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Age-Old Questions; Modern-Day Solution

Rabbi David Kleiner

For centuries, scholars struggled to understand the discrepancies between the gemara’s account of the middle letters, words, and verses of the Torah and Tehillim, and what seems to be the reality in our versions. A modern-day talmid chacham, once a mathematician in the Soviet Union, found some astonishingly simple answers.

Monday, September 20, 2010


Even great scholars versed in all areas of Torah occasionally come across a Talmudic sugya (topic) that is difficult to understand. This is most common with aggadic passages, which people will often study once ortwice and then give up, realizing that they haven’t reached a true understanding of the passage. One passage that has baffled great scholars throughout the ages seems at first glance to be straightforward. In Kiddushin 30a, the Sages record several rules of mesorah, the tradition of how Scripture should read. The Gemara specifies which letter is at the exact midpoint of all the letters in the Torah; which word is at the midpoint of all the words; which verse is at the midpoint of all the verses; and some other information related to the number of words in Torah, Neviim, and Kesuvim.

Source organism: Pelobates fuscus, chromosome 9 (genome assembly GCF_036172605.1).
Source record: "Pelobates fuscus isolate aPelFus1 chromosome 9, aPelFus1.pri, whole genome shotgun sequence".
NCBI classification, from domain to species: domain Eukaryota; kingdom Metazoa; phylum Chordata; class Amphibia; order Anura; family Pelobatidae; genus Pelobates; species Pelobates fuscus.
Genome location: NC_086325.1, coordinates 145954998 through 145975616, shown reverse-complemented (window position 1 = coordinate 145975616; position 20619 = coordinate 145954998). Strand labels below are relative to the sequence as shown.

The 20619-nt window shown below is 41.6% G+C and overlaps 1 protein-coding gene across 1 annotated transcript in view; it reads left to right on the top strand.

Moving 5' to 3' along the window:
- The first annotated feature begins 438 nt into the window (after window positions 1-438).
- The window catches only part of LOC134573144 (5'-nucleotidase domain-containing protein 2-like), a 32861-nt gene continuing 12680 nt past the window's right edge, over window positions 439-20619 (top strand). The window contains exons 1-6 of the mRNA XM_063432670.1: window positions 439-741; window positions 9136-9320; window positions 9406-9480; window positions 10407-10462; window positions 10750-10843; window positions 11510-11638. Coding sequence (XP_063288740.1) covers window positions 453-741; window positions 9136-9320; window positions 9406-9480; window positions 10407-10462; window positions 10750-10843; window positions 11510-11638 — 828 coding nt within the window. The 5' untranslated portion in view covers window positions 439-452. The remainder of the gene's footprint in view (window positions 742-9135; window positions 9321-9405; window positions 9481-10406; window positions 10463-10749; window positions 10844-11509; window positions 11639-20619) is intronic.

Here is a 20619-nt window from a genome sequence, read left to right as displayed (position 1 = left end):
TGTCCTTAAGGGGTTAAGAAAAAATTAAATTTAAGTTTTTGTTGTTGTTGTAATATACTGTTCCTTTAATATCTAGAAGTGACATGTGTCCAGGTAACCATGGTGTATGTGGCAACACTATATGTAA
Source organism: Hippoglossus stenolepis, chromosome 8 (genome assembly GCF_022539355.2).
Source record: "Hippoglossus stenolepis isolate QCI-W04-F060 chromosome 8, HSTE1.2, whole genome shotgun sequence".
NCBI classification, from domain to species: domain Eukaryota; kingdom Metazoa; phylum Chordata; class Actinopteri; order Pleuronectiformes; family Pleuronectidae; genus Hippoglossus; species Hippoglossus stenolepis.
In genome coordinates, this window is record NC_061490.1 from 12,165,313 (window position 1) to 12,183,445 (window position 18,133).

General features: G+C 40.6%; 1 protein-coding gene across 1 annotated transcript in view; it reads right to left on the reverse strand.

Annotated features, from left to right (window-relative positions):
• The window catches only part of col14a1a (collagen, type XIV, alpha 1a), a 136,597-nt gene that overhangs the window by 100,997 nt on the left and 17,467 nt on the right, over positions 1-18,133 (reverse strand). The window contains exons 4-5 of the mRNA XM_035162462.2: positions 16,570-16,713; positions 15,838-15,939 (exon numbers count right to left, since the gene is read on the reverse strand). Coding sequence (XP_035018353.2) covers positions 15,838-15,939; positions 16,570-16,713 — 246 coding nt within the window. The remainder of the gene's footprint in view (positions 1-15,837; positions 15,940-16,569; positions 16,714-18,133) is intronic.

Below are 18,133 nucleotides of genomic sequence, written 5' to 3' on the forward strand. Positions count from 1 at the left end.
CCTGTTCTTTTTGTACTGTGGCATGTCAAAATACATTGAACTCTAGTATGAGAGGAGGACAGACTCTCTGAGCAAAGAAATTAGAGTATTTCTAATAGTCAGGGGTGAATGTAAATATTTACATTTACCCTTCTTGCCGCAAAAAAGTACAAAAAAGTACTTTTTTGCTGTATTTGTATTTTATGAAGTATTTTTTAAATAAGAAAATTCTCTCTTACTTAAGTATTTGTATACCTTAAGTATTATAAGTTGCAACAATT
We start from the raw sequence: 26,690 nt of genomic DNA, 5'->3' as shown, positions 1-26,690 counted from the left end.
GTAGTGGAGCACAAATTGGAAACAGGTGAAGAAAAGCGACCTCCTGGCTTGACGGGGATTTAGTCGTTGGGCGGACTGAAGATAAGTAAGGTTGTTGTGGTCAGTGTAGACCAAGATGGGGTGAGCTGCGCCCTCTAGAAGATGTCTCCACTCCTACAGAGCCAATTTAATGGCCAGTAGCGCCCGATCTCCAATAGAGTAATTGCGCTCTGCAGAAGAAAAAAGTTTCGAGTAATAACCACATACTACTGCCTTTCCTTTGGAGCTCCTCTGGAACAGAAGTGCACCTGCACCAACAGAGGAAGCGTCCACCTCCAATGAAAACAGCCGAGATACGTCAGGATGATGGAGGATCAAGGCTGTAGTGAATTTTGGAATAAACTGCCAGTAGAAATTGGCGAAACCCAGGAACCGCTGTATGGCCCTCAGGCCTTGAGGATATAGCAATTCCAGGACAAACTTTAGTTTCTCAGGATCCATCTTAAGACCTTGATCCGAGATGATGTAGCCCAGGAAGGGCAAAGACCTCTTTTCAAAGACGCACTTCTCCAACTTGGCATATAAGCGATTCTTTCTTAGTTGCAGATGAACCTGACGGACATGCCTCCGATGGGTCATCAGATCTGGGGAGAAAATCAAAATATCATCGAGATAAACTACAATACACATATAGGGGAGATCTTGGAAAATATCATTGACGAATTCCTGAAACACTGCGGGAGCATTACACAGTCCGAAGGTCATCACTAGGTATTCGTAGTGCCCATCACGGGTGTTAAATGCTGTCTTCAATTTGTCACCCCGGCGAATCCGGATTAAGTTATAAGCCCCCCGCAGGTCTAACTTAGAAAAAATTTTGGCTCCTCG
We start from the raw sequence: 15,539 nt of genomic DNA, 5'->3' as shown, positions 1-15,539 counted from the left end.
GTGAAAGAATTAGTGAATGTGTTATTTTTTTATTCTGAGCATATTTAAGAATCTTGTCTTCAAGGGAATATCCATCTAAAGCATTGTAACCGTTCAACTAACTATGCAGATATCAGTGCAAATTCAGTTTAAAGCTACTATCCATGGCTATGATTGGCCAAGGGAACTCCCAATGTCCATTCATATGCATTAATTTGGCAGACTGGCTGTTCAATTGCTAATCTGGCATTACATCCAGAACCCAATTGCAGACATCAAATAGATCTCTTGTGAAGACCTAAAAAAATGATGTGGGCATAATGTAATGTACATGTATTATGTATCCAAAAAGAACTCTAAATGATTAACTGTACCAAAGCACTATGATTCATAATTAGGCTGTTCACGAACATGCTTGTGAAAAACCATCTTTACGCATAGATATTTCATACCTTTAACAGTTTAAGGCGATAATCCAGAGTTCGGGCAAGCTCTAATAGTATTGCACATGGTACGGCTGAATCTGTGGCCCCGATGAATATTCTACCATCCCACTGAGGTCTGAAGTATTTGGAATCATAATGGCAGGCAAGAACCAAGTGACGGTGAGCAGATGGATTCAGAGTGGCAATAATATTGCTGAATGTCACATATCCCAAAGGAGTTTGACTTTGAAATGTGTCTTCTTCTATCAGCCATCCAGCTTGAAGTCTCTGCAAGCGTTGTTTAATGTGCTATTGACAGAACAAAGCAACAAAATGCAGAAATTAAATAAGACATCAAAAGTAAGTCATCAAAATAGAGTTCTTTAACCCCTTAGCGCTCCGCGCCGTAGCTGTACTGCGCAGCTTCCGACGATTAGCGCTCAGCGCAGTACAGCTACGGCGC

While we can read this passage without difficulty, when we examine the data closely, it seems that the numbers don’t add up. We know that some details of the mesorah have gotten lost or confused — but that would only account for minor discrepancies in the numbers. The actual discrepancies we face in some of these cases number in the thousands of letters.

It would seem, then, that there must be an alternative explanation for this passage.


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